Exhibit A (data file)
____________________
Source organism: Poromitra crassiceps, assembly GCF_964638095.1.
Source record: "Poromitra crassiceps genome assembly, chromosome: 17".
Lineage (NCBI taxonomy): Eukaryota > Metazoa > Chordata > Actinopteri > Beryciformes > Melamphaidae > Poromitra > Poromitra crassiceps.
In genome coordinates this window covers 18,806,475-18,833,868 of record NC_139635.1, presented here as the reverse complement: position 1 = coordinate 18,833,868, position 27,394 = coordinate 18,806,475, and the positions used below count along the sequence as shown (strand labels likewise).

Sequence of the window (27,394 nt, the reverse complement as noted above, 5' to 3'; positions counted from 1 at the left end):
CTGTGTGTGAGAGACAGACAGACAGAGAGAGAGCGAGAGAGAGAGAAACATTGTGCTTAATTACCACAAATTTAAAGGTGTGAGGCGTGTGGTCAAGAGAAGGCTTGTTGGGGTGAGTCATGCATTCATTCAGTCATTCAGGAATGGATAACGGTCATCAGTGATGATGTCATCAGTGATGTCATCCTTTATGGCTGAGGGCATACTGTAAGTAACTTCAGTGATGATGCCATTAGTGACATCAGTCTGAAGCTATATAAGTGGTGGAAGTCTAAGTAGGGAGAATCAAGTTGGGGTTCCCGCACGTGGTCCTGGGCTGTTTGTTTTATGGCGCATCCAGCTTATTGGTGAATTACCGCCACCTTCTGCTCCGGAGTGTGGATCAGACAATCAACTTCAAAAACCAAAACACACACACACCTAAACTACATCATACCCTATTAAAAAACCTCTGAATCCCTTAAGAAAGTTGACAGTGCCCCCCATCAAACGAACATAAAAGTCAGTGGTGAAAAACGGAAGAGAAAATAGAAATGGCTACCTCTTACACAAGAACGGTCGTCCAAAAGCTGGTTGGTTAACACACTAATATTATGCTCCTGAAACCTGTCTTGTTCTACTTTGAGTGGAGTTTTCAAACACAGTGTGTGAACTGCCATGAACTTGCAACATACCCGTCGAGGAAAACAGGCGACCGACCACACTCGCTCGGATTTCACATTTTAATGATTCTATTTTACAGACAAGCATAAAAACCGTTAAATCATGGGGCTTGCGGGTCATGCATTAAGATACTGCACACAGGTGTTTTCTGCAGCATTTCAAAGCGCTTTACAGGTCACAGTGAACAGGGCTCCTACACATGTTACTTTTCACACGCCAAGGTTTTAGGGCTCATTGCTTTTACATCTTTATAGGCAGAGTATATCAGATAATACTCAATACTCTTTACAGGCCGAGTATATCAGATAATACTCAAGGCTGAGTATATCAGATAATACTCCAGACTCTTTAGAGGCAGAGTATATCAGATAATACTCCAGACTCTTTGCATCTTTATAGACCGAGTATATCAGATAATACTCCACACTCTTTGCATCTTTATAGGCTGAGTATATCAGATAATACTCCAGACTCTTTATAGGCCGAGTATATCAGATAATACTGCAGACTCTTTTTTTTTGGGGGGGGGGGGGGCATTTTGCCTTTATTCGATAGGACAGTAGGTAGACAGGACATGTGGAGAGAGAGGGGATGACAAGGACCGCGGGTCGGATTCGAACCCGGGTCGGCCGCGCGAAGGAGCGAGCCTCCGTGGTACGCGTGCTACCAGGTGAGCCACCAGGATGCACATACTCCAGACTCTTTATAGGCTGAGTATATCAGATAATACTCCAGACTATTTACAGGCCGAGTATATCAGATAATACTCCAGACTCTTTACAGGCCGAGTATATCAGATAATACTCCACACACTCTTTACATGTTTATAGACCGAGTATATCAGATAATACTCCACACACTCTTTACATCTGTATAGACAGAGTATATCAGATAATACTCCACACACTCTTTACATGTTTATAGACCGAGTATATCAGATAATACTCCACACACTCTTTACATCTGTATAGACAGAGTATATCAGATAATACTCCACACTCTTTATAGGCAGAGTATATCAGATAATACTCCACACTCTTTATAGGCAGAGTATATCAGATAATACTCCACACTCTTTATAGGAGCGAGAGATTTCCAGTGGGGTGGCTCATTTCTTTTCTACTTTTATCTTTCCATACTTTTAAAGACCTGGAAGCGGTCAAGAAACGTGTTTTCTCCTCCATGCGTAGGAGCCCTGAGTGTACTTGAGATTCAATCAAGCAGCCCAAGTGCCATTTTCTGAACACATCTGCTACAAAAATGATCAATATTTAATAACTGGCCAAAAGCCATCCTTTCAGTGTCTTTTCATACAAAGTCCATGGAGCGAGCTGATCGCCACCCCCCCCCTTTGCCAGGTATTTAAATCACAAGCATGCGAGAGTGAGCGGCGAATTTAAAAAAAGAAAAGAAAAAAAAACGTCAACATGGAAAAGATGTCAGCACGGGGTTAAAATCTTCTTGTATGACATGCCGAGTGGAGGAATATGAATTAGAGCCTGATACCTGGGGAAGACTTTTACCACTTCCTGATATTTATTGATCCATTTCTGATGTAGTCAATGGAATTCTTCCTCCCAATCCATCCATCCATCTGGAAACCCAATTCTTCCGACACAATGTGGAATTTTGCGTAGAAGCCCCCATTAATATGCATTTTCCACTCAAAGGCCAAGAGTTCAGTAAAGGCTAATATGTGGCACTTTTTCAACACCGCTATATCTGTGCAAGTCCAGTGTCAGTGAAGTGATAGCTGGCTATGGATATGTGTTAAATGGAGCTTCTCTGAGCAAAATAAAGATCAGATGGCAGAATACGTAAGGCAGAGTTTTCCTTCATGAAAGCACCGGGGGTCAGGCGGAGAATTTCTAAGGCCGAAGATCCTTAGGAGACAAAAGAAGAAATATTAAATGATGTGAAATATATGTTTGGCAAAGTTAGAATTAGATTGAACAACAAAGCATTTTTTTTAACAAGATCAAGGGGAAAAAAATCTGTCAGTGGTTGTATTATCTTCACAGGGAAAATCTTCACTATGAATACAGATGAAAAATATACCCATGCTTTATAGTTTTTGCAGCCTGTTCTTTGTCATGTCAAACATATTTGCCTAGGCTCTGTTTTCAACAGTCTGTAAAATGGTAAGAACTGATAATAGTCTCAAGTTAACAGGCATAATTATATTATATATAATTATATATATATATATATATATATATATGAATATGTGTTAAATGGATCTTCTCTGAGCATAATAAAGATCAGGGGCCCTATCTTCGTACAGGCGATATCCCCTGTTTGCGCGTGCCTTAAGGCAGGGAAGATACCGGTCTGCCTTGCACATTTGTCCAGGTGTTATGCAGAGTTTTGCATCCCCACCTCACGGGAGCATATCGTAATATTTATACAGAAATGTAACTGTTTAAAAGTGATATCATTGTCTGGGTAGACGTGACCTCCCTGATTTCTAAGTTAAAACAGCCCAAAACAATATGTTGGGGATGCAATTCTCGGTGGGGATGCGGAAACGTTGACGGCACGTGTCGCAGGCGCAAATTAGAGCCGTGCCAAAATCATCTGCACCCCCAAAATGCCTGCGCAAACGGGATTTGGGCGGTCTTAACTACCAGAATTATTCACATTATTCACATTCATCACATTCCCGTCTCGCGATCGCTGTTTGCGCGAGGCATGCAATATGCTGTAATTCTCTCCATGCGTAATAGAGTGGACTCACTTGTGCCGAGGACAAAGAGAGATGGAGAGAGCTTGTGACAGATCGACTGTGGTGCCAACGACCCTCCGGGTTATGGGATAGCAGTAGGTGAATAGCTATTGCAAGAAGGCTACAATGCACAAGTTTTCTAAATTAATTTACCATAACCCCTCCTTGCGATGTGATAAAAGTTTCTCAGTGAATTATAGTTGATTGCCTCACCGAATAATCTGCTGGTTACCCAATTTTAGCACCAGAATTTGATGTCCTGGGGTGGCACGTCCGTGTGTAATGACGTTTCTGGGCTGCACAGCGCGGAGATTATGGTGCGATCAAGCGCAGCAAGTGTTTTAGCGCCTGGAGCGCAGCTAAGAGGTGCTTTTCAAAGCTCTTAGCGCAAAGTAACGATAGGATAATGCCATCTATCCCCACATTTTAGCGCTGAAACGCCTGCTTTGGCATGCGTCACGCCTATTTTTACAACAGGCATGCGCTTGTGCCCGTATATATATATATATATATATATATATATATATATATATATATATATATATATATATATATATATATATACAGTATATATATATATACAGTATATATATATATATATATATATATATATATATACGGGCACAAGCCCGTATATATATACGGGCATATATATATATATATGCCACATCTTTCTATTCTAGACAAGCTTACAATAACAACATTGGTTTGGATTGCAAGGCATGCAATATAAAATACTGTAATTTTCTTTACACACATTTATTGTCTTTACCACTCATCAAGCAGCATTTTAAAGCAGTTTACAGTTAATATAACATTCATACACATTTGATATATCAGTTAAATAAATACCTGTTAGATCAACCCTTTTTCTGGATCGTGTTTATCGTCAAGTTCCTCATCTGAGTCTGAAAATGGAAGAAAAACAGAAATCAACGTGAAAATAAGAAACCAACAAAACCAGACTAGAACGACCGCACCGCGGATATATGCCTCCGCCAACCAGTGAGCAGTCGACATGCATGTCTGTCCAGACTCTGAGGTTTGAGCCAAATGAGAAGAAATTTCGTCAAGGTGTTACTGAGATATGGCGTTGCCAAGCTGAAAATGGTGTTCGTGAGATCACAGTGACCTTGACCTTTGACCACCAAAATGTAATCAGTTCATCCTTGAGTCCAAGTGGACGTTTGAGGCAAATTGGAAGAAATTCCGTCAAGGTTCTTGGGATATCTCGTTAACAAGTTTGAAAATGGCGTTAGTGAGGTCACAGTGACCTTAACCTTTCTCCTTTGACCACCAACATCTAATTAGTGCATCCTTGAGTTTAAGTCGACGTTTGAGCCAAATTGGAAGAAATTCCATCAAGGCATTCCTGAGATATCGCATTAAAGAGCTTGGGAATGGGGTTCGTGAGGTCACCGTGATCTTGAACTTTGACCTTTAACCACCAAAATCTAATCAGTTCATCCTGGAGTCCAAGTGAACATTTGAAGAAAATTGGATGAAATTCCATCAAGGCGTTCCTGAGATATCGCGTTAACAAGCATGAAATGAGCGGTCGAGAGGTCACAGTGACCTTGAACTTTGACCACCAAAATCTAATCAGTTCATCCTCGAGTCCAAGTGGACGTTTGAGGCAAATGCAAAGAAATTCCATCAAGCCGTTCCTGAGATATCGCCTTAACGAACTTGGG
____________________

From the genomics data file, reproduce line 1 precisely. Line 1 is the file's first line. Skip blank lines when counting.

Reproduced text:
Source organism: Poromitra crassiceps, assembly GCF_964638095.1.